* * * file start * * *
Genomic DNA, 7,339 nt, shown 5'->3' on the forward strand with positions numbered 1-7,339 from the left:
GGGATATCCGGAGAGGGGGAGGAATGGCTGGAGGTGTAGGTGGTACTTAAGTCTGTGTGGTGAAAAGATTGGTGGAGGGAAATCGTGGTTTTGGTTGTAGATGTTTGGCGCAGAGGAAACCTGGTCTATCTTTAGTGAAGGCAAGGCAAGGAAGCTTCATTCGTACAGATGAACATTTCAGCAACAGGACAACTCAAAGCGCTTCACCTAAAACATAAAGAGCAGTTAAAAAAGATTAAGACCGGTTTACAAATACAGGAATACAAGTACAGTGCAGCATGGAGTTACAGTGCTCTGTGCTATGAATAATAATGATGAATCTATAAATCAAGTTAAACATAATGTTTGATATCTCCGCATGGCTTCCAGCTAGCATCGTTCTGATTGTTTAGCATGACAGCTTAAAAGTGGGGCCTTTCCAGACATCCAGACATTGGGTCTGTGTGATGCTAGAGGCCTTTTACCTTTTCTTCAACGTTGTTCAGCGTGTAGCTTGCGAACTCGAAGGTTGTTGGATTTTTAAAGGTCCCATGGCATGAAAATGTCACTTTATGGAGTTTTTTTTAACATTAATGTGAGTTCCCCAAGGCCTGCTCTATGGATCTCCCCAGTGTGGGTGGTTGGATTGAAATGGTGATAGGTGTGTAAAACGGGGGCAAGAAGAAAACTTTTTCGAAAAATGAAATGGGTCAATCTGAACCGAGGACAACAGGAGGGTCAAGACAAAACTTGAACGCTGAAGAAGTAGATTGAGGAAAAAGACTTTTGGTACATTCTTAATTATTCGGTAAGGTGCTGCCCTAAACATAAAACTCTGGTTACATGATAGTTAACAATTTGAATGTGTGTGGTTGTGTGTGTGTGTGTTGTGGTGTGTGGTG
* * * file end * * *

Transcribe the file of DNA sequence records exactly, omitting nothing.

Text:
Genomic DNA, 7,339 nt, shown 5'->3' on the forward strand with positions numbered 1-7,339 from the left:
GGGATATCCGGAGAGGGGGAGGAATGGCTGGAGGTGTAGGTGGTACTTAAGTCTGTGTGGTGAAAAGATTGGTGGAGGGAAATCGTGGTTTTGGTTGTAGATGTTTGGCGCAGAGGAAACCTGGTCTATCTTTAGTGAAGGCAAGGCAAGGAAGCTTCATTCGTACAGATGAACATTTCAGCAACAGGACAACTCAAAGCGCTTCACCTAAAACATAAAGAGCAGTTAAAAAAGATTAAGACCGGTTTACAAATACAGGAATACAAGTACAGTGCAGCATGGAGTTACAGTGCTCTGTGCTATGAATAATAATGATGAATCTATAAATCAAGTTAAACATAATGTTTGATATCTCCGCATGGCTTCCAGCTAGCATCGTTCTGATTGTTTAGCATGACAGCTTAAAAGTGGGGCCTTTCCAGACATCCAGACATTGGGTCTGTGTGATGCTAGAGGCCTTTTACCTTTTCTTCAACGTTGTTCAGCGTGTAGCTTGCGAACTCGAAGGTTGTTGGATTTTTAAAGGTCCCATGGCATGAAAATGTCACTTTATGGAGTTTTTTTTAACATTAATGTGAGTTCCCCAAGGCCTGCTCTATGGATCTCCCCAGTGTGGGTGGTTGGATTGAAATGGTGATAGGTGTGTAAAACGGGGGCAAGAAGAAAACTTTTTCGAAAAATGAAATGGGTCAATCTGAACCGAGGACAACAGGAGGGTCAAGACAAAACTTGAACGCTGAAGAAGTAGATTGAGGAAAAAGACTTTTGGTACATTCTTAATTATTCGGTAAGGTGCTGCCCTAAACATAAAACTCTGGTTACATGATAGTTAACAATTTGAATGTGTGTGGTTGTGTGTGTGTGTGTTGTGGTGTGTGGTG